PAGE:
In the late 1980’s, David managed Trout lake Farms—the huge organic herb and spice-growing operation at the base of Mount Adams. He left to go to Hawaii, where he worked for a large land owner looking for crops to diversify from sugar cane.

Coffee kept coming up as an alternative crop, so David says he flew around the world learning about it.

Eventually, he oversaw the establishment of a 500-acre coffee plantation on Maui. He enlisted the knowledge of 19 industry experts in assessing the coffee varieties he considered, setting up a “cupping room” Where the coffees could be evaluated. Cupping is a term of art in the coffee industry—a precise means of gauging the flavor, aroma, acidity, aftertaste and other characteristics.

“At the time I was only trying to figure out what varieties to plant,” David says, noting he became acquainted with people who now are among the industries leaders.

He moved back to the Gorge from Hawaii to be vice president of operations for Klickitat Organics, where he was working when he was working when he was recruited to his present position.

An offshoot of the Specialty Coffee Association of America(SCAA)—the trade association that focuses on the top 20 percent of coffee, called “gourmet” or “premium”----the Coffee Quality Institute received funding both from the U.S. Agency for International Development and from industry donors.

As part of its goal to move more coffee out of the commodity market and into the quality market, the institute also sets up “Q” auctions, which offer buyers guaranteed quality coffee in commercial-size quantities. That means higher returns to coffee growers and a boost to their countries’ economies.

David says he particularly likes coffee from Ethiopia—where it is a native plant—as well as from Kenya.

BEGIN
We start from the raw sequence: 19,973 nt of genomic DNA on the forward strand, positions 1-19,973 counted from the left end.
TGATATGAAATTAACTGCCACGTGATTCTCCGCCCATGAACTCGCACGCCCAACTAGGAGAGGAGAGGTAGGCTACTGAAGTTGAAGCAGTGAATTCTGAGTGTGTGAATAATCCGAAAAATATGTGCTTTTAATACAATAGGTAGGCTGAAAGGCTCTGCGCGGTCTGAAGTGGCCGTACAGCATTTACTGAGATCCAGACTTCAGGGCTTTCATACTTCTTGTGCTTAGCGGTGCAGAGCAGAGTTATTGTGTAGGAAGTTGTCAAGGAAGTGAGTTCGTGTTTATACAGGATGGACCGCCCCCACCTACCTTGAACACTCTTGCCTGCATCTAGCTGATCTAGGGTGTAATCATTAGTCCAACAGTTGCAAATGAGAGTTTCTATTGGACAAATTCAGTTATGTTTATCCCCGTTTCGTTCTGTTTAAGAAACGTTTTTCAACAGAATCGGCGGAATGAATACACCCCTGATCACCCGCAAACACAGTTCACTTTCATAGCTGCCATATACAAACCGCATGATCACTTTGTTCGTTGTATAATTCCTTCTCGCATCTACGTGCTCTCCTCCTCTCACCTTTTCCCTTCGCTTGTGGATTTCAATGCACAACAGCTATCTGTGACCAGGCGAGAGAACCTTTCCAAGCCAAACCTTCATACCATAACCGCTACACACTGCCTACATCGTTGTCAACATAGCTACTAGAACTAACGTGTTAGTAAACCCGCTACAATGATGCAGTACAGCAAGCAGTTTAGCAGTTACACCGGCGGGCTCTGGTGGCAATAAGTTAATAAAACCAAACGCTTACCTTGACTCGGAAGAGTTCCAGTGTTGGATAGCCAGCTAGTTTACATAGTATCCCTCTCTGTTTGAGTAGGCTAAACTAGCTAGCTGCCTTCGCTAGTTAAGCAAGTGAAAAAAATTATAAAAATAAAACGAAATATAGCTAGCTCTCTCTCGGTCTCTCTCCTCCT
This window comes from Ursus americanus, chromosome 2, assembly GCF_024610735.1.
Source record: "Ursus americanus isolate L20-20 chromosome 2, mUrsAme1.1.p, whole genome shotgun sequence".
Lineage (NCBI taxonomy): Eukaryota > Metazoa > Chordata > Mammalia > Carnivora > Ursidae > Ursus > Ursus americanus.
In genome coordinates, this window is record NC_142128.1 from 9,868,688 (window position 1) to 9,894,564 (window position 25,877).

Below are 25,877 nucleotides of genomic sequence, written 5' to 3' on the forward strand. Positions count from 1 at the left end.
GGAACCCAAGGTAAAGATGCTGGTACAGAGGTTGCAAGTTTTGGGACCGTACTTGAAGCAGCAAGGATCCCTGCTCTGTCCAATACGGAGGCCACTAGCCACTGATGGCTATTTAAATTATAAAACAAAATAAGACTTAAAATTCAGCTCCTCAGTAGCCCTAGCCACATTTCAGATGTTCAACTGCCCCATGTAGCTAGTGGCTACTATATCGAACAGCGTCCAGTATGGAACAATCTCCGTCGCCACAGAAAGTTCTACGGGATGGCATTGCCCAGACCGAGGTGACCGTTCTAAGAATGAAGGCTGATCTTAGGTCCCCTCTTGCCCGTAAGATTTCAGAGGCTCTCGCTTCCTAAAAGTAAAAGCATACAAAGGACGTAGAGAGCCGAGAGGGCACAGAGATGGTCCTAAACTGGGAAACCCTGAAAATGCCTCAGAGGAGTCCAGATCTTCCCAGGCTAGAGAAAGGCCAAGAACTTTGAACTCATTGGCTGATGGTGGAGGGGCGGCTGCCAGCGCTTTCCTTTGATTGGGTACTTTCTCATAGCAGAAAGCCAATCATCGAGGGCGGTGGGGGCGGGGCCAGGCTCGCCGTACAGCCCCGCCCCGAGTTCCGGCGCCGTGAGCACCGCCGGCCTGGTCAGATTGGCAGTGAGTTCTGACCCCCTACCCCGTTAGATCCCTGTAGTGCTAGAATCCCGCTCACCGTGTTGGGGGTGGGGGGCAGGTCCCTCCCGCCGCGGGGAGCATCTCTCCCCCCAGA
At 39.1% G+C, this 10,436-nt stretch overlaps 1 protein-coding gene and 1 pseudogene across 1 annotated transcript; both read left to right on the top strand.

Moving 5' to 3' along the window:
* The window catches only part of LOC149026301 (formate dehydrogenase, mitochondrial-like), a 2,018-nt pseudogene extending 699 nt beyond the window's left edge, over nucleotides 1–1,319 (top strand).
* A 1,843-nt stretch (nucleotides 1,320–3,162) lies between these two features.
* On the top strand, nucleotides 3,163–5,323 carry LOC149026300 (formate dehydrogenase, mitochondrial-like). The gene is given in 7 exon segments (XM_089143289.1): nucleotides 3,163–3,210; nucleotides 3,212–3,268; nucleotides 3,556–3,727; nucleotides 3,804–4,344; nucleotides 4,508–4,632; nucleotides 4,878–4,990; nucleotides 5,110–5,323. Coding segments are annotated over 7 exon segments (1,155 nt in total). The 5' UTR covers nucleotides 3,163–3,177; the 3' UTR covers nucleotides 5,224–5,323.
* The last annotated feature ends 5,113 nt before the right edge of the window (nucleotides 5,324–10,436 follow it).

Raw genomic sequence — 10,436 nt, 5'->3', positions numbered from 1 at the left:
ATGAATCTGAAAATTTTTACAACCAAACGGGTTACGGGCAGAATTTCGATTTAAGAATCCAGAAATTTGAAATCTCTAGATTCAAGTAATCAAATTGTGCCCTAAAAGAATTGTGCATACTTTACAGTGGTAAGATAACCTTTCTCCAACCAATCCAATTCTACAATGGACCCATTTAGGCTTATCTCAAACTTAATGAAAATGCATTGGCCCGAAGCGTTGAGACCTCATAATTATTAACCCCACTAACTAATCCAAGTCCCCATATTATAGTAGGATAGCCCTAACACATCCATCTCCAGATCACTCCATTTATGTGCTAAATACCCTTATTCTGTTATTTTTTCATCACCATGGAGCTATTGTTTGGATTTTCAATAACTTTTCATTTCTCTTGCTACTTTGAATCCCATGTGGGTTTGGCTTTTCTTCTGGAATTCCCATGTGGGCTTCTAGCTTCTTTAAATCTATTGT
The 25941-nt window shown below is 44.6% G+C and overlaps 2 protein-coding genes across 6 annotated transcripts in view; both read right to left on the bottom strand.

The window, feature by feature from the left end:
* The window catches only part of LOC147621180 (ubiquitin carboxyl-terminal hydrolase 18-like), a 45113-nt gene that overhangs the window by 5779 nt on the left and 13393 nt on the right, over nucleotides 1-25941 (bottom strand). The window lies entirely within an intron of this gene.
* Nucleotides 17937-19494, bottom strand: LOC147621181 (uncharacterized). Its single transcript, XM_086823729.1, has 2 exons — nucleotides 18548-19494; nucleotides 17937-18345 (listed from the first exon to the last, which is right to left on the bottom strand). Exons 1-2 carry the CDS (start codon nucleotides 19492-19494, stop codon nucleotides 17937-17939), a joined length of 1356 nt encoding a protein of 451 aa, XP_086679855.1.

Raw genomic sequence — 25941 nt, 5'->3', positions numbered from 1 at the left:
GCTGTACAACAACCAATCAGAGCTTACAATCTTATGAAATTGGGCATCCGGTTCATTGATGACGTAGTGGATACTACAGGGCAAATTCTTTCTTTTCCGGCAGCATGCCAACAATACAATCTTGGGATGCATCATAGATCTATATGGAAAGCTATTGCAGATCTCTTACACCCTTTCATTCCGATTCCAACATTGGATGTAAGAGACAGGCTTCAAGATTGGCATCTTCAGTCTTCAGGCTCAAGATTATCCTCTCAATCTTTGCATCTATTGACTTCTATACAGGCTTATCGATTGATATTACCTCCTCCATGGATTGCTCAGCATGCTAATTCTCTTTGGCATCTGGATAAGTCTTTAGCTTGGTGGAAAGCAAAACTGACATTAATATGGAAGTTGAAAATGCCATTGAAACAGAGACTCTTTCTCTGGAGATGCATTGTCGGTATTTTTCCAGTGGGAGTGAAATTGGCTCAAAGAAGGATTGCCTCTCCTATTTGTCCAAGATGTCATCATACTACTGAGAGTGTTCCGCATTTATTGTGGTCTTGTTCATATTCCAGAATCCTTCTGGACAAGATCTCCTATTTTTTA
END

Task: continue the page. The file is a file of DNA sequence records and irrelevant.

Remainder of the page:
“Any good coffee from any region I like—if it’s good, it’s good,” he quickly notes.

David says he doesn’t care about a preference for roasts, but says light and medium roasts can have more flavor. He says he definitely does not like flavored coffees. He does like Espresso.

“But I normally drink drip coffee—made either in a drip coffee maker or just by pouring it through a little filter,” he says. “ I make it pretty strong. I don’t usually put cream in it, but that’s just me.”

David grinds the coffee beans just before he makes the coffee. He says storage of the beans is critical.

“You can put it in the refrigerator or the freezer, but it needs to be in a totally airtight container,” he says.

David says he always carries his own coffee when he travels. He used to carry a French press, but now he carries a small plastic cone and filters.

If his hotel room has a coffee maker, he uses it to boil water, but “only out of desperation” does he drink the coffee provided.

“The main thing is that people start drinking good coffee,” he says. ”And when you’re drinking good coffee, you’re most likely helping out the farmers, and the farmers who do a good job should be rewarded.”

Even with a strong brew, a pound of coffee makes about 40 cups, and David says it is still cheaper than soda pop.

“It’s the second cheapest beverage on earth, after tea,” he says. “And it’s worth investing in good coffee. Remember, it is often the first thing that touches your lips in the morning.